There are other larger communication agencies doing public relations work in Cincinnati, but the majority of their work is advertising and marketing rather than public relations. Northlich and Sive-Young & Rubicam, for instance, each have more than 50 full-time employees, but only a half-dozen or so who are public relations professionals.
Determining the total number of practitioners is even more of a guess-timate and more likely to be inaccurate than projecting the number of firms. However, the memberships lists of the major communication organizations is one way to start.
Discounting those with multiple memberships, there are roughly 285 Cincinnati public relations practitioners who belong to at least one local communication organization.
The general consensus gleaned from talking to dozens of Cincinnati public relations people is that there are at least twice as many practitioners who are not members of these professional organizations as there are who are members. This is probably a very conservative estimate given national statistics which suggest a ratio approaching 5 to 1 based on a comparison of U.S. Census data and U.S. Labor Department projections of more than 120,000 public relations practitioners in the U.S. with PRSA and IABC's combined U.S. membership of roughly 27,000.
Using the conservative Cincinnati estimate of a 2-to-1 ratio of non-members to members, the total number of public relations people in Greater Cincinnati can be projected as about 850.
The organizations for whom these practitioners work range from amusement parks to a nuclear weapons development center. They manufacture products which range from potato chips to jet engines, provide services which range from blood transfusions to real estate sales, and collect everything from art treasures to solid waste.
Cincinnati's largest concentration of public relations people (over 20 percent according to the surveys) is employed in the medical and health care field. Each of the area's more than 30 hospitals employs at least one public relations person, -- Some have over a half-dozen. -- and so do the dozens of medical labs, physicians groups, and drug companies.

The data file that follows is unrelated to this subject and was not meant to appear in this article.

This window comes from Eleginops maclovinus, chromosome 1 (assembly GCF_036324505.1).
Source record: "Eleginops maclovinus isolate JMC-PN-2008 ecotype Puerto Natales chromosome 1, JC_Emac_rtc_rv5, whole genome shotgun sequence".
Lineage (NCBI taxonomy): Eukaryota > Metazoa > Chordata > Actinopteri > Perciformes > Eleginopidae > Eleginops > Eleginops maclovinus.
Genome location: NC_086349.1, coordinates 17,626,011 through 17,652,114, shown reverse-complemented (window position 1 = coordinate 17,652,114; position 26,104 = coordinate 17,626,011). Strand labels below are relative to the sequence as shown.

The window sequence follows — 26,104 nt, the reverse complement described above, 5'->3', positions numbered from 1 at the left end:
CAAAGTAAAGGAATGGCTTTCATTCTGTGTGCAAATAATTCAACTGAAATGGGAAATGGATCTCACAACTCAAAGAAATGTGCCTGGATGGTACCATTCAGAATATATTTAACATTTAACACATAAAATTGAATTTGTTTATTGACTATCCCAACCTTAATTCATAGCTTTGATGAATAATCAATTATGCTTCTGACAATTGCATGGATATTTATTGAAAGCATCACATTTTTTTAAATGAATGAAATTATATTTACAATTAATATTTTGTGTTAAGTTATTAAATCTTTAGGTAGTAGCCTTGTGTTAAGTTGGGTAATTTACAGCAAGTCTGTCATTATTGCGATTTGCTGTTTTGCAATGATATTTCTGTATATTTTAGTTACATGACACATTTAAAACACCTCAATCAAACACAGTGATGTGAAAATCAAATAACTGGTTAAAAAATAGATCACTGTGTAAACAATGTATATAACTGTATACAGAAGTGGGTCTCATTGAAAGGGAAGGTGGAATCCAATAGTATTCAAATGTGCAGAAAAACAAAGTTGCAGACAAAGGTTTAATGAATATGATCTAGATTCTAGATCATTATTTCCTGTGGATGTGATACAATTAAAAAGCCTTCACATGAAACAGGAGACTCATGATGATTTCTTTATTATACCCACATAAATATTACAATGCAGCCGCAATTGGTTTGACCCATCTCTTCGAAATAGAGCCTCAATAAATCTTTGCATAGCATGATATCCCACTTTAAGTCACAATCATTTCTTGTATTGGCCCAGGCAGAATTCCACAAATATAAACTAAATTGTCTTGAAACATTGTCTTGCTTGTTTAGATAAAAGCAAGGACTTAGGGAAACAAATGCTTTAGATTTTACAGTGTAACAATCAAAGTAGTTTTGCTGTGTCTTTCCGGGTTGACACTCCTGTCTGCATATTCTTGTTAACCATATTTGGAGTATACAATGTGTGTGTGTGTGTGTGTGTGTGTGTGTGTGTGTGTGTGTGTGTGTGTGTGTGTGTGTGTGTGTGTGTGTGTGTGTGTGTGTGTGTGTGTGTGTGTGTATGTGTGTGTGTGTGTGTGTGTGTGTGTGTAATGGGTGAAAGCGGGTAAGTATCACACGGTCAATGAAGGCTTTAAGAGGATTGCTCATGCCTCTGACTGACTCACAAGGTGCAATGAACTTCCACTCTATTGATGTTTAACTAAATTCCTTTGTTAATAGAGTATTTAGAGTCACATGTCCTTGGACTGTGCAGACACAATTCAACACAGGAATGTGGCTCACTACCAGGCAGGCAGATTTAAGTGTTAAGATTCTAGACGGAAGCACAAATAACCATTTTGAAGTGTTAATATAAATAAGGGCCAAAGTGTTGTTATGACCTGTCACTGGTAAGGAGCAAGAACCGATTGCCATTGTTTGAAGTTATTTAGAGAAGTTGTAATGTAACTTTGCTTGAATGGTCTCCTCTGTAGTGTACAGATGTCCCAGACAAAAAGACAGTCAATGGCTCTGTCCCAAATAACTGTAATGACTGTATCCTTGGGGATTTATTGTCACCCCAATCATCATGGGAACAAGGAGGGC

The second largest concentration of public relations people (almost 15 percent) are those employed by in non-profit organizations and trade associations. This includes social service providers, traditional charities, museums, and special committees and organizations set up to manage specific festivals and events such as the "Tall Stacks" riverboat reunion, the "Fine Arts Sampler Weekend," or "Summer Fair."
The third largest concentration of practitioners (also nearly 15 percent) includes those who work for public relations and other communication counseling firms.
Given the wide range of employers, experience, salaries, and job titles, a single description or list of the typical duties of the average Cincinnati area public relations practitioner could be very misleading. However, the 1991 IABC/Cincinnati survey attempted to find out what percentage of local practitioners performed various tasks.
Asked how they spend their work time, more than half of the public relations practitioners who responded said they spend ...
Are you surprised that none of the respondents mentioned spending any time on-line? You shouldn't be. The World Wide Web, Netscape, Yahoo, and other communication tools we take for granted today hadn't even been invented when this survey was done in the early 1990s.
There is clearly a need for an updated survey.